Friday, March 25, 2022
Alfred Hitchcock would love it. Windfall opens with Jason Segel wandering around the desert home of a multi rich CEO. He enjoys a glass of orange juice, lounges on the furniture, and manages to find some cash and a Rolex. Suddenly, the owners arrive. Forced into action, Segal takes Jesse Plemons and Lily Collins hostage. One thing leads to another with the uber wealthy Plemons sort of helping Segal rob him. Clipping along at a nice ninety minutes, Windfall suddenly catches fire, building to a wham-o ending. With one set and only four characters, Windfall feels like a play. Certainly Covid-19 considerations shaped this production. Excellent acting helps, especially from Jesse Plemons, whom I came to admire in Breaking Bad and who snagged an Oscar nomination for Power of the Dog. Windfall's revelation is Lily Collins. Known for her frothy series Emily in Paris, don't underestimate Lily Collins. Believe me.
Monday, March 21, 2022
In Deep Water, Ben Affleck and Ana de Armas play Vic and Melinda Van Allen, partners in a deeply unhappy marriage which includes a young daughter. Their unspoken bond allows her to take a number of lovers as long as she stays in the marriage. Tension builds as an alarming number of her lovers disappear. Affleck tells her newest boyfriend that he killed the former boyfriend. Others drop, drowning in a pool or showing up at the bottom of a creek. A neighbor, played by Tracy Letts, suspects Ben but can't prove anything. Ana de Armas plays the straying wife to the hilt. Affleck lumbers through the story like Frankenstein's monster. Deep Water's plot seeps out slowly and comes to a not especially satisfying end. The plot comes from a 1957 story by Patricia Highsmith, author of many of Hitchcock's favorite tales including Strangers on a Train. The result is watchable but not great.
Friday, February 11, 2022
The Worst Person in the World won me over right from the start. Charismatic actress Renate Reinsve plays a young woman not sure what to do next. Her choices bounce from extreme to extreme as does her love life. In the space of a couple of hours, The Worst Person in the World taps into memories of one's twenties, when you're not sure who you are or what path to follow. This is a lovely captivating story. I suppose there will be an American remake and I hope it's half as good as this Norwegian original. Nominated for best foreign film and best screenplay.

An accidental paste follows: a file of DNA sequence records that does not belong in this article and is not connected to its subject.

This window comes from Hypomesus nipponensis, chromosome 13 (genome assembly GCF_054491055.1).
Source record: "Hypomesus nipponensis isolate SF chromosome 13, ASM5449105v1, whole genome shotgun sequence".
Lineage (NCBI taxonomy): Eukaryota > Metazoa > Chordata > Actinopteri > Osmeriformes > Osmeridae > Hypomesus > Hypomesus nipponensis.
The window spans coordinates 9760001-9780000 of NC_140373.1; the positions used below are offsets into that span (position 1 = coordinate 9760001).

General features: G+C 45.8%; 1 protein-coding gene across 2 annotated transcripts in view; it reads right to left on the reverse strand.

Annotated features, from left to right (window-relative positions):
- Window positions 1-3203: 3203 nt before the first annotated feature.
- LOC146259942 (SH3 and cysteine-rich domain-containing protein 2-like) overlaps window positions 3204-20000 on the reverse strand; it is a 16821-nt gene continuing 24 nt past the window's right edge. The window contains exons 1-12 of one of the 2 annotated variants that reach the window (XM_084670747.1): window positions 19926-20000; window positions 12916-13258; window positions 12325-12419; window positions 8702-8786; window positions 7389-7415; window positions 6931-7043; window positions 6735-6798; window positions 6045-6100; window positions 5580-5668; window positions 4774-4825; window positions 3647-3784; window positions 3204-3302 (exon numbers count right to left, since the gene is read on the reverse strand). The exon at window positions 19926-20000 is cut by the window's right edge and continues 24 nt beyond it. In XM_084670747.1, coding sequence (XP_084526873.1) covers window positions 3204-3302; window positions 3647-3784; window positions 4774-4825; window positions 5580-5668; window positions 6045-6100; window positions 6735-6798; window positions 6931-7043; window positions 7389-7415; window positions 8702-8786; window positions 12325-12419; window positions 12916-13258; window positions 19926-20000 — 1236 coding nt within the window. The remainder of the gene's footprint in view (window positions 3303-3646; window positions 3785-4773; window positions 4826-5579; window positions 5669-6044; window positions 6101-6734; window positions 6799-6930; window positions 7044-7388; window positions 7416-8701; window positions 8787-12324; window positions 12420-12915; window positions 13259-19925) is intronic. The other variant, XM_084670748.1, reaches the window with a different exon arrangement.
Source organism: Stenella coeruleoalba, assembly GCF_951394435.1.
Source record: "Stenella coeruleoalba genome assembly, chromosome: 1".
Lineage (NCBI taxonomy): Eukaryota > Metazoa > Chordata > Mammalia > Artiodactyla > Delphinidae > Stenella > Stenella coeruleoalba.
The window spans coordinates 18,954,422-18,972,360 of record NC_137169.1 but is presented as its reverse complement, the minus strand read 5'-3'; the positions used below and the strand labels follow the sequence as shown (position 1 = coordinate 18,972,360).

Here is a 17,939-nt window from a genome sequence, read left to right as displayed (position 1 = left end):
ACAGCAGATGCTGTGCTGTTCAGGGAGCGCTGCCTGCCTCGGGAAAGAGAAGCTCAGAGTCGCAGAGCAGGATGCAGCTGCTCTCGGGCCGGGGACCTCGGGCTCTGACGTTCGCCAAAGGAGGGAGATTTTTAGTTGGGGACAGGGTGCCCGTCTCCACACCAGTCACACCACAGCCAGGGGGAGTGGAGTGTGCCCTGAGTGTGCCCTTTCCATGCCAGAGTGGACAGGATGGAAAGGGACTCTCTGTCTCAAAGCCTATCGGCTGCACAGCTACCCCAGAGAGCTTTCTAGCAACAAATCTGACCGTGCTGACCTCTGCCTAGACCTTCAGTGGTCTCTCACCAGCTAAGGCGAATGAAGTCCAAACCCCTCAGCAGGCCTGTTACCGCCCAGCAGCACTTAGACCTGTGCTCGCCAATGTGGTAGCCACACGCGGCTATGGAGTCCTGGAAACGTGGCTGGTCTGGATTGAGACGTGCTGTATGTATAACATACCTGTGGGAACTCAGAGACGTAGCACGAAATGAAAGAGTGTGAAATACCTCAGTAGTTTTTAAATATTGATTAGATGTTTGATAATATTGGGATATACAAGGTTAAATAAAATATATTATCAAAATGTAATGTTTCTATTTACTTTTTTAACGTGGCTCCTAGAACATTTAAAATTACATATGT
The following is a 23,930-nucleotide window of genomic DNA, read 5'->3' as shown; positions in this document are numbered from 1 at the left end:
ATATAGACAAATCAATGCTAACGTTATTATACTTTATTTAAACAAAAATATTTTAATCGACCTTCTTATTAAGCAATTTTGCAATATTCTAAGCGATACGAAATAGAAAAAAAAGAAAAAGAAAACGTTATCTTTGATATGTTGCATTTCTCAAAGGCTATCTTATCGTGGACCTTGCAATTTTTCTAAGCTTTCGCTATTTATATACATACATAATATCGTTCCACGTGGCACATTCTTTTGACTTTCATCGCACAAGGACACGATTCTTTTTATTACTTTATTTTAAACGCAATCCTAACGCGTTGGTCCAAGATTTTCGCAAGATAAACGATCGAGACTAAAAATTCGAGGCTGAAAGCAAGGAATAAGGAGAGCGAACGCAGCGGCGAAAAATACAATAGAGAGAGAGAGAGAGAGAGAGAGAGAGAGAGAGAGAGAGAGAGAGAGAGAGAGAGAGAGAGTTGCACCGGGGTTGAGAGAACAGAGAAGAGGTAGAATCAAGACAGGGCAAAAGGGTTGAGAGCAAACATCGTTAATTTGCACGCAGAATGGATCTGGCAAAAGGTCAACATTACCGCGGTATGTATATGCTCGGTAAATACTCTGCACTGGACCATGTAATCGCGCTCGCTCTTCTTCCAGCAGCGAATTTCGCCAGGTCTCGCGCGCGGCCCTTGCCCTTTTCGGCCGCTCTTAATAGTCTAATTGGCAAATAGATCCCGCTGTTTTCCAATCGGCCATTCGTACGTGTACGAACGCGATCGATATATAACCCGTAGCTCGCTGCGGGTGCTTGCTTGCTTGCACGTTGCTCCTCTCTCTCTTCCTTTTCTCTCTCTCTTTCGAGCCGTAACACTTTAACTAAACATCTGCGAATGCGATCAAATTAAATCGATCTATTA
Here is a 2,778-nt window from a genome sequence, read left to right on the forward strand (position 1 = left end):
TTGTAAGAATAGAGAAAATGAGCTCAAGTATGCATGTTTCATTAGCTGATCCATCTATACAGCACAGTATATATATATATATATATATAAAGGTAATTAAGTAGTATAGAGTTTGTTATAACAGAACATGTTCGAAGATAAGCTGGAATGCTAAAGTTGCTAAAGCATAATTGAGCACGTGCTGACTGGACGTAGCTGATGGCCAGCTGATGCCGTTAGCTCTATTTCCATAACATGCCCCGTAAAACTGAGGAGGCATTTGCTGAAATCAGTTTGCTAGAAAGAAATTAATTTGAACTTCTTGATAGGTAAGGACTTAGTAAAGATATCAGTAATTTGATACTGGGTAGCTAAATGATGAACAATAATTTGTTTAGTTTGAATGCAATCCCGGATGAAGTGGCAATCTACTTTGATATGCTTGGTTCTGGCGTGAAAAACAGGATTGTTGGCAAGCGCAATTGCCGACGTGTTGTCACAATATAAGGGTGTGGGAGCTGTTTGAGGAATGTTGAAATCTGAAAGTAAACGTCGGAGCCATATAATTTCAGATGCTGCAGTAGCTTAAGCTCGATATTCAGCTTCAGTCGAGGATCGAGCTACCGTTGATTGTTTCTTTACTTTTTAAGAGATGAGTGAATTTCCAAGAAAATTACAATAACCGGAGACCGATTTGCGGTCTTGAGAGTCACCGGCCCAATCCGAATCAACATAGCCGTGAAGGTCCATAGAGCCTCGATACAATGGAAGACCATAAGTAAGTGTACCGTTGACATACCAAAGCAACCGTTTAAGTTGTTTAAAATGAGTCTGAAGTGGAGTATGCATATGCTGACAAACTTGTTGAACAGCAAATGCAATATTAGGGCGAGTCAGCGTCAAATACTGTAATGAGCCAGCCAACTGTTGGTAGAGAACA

Friday, January 28, 2022
Flee uses animation to great effect to tell the story of a gay Afghan refugee's escape to Denmark. We learn his story in flashback, of a happy childhood turned serious when Soviets invade. The journey of a refugee who must choose between family and freedom comes tumbling out of the main character. The result is moving and by the end uplifting.
Friday, January 21, 2022
Jockey reminds me a little of Seabiscuit. Both films tell a story of an aging rider and a once in a lifetime horse. Jockey adds a father - son or father -mentor plot to the mix. Clifton Collins Jr. brings worn out realism to the role of Jackson. Molly Parker adds depth as longtime friend and employer. Moises Arias fills out the story as the son Jackson may or may not have. Several scenes feel improvised adding realism.